Some additional internal features seen in the natural opals that were studied for comparison are shown in figure 6. See Gübelin E.J., Koivula J.I. (2005) Photoatlas of Inclusions in Gemstones, Vol. 2. Opinio Publishers, Basel, Switzerland for in depth illustrations of inclusions in natural opals.

Figure 6: Some of the natural fire opals studied for comparison displayed internal features such as wavy flow patterns with colour concentrations (left, darkfield, magnified 45x) and a feather-like feature (right, fibre-optic illumination, magnified 80x) that were not seen in their Mexifire synthetic counterparts

EDXRF Analysis. Qualitative EDXRF spectroscopy of all the samples, synthetic as well as natural, revealed the presence of Si as the major element, which is expected for opal. In addition, the samples in both groups contained traces of Fe and Ca. We did not detect any Zr, which has been used for impregnating and stabilizing opal (Webster, 2002; Smallwood, 2003).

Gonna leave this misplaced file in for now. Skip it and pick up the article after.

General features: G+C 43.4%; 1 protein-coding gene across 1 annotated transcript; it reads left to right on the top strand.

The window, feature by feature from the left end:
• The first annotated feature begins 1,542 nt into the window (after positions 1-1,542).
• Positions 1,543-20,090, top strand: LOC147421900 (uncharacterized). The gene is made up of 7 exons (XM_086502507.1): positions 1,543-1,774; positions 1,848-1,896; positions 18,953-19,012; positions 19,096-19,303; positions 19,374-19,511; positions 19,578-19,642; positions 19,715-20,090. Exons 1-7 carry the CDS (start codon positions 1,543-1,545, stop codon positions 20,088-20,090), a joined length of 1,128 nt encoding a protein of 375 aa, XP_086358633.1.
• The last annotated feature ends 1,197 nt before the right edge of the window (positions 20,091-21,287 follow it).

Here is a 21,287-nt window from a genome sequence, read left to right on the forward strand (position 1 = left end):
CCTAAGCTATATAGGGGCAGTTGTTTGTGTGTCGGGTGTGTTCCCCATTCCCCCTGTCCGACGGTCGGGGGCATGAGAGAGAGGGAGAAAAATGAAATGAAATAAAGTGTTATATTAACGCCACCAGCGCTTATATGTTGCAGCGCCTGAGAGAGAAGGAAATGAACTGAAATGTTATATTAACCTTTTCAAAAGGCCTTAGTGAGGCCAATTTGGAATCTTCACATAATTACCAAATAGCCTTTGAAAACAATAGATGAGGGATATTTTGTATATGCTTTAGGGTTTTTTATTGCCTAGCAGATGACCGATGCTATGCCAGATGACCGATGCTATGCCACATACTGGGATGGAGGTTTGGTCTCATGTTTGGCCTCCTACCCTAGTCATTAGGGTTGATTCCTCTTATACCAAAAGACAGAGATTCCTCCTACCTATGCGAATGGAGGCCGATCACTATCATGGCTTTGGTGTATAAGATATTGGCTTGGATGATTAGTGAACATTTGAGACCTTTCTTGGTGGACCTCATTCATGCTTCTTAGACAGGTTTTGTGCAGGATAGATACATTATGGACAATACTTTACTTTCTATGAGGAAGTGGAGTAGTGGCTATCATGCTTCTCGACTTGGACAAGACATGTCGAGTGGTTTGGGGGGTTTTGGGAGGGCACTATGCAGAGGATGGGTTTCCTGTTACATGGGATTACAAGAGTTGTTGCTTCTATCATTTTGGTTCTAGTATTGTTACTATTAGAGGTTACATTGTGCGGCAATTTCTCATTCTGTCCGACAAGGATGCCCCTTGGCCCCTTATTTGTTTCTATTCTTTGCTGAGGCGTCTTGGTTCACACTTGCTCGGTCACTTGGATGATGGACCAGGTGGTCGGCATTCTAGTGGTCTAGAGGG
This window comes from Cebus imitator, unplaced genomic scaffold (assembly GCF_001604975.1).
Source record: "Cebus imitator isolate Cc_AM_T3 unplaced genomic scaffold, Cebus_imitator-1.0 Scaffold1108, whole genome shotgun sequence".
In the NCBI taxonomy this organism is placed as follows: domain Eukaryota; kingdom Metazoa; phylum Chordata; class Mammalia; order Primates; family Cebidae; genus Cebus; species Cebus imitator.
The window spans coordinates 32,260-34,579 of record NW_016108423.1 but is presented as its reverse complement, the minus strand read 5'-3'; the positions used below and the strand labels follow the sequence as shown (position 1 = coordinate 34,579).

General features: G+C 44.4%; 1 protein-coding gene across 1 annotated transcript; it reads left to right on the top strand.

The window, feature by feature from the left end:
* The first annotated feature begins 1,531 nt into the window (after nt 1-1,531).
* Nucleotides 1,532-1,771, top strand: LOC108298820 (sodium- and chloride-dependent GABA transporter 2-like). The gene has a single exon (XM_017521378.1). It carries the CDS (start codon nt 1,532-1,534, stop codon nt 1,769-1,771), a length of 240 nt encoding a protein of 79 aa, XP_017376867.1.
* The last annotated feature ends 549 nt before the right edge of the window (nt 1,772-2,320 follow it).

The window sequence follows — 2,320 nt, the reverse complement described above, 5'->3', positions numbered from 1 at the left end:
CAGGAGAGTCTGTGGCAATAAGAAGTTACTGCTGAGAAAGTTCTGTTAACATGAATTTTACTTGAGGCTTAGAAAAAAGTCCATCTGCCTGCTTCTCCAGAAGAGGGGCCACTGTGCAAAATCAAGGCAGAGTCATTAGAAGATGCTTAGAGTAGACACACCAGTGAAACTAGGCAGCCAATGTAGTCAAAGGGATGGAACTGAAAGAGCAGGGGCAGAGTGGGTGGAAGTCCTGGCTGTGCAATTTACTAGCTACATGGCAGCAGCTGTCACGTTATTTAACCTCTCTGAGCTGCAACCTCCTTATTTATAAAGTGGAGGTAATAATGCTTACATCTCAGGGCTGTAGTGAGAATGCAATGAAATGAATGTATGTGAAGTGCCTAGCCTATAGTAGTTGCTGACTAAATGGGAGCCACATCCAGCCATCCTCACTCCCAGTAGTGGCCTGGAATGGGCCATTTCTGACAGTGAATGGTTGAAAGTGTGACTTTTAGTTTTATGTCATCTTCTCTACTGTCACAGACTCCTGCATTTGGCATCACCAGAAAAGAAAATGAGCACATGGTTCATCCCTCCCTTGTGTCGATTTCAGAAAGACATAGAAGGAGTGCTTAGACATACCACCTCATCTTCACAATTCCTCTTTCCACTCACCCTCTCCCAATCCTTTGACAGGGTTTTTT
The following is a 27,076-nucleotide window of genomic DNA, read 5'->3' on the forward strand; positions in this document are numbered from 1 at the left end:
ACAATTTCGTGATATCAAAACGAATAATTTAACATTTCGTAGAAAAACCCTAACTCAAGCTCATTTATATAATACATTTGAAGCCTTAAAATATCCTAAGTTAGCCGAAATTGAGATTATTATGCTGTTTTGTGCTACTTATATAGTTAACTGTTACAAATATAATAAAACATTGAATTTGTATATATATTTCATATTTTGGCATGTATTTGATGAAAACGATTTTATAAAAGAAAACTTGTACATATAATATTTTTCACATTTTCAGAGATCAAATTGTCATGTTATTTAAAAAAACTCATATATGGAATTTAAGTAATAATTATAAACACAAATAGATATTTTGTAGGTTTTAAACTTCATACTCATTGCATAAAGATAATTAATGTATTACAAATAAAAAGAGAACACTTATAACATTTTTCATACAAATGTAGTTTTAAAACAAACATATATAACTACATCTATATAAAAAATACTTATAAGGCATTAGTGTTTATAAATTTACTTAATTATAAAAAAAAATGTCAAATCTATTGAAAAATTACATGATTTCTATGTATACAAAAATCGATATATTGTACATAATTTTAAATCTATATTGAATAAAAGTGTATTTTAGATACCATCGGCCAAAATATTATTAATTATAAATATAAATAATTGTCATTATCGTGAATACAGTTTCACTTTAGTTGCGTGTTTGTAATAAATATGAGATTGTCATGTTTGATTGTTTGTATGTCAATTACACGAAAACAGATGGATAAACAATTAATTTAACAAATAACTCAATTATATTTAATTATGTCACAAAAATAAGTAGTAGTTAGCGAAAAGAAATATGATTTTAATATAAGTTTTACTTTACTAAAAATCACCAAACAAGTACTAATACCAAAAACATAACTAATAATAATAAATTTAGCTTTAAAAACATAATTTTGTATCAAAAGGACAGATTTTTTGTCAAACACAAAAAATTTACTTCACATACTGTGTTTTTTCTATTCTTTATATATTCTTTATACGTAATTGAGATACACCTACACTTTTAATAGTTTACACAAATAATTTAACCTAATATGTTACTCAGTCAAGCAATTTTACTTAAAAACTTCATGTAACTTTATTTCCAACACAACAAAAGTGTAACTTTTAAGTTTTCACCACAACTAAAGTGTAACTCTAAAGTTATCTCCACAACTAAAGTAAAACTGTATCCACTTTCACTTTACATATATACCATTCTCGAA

FTIR Analysis. The infrared spectra recorded for the synthetic and natural samples displayed similar features in the range 6000–400 cm-1 (e.g., figure 7; also compare to Johnson et al., 1995). Slight differences in the intensity and appearance of the absorption pattern were caused by variations in the amount of transmission; better transmission revealed sharper absorption features. All samples had an absorption band in the region 5350–5000 cm-1; this feature also consisted of sharp peaks, depending on the transmission. A hump was observed in the 4600- 4300 cm-1 range, often with small peaks in all of the synthetic samples and seven of the 12 natural opals in this study. The absence of the absorption feature at 4600-4300 cm-1 may provide a useful identification criterion for determining natural origin. The detector was saturated by strong absorption at wavenumbers below approximately 4000 cm-1.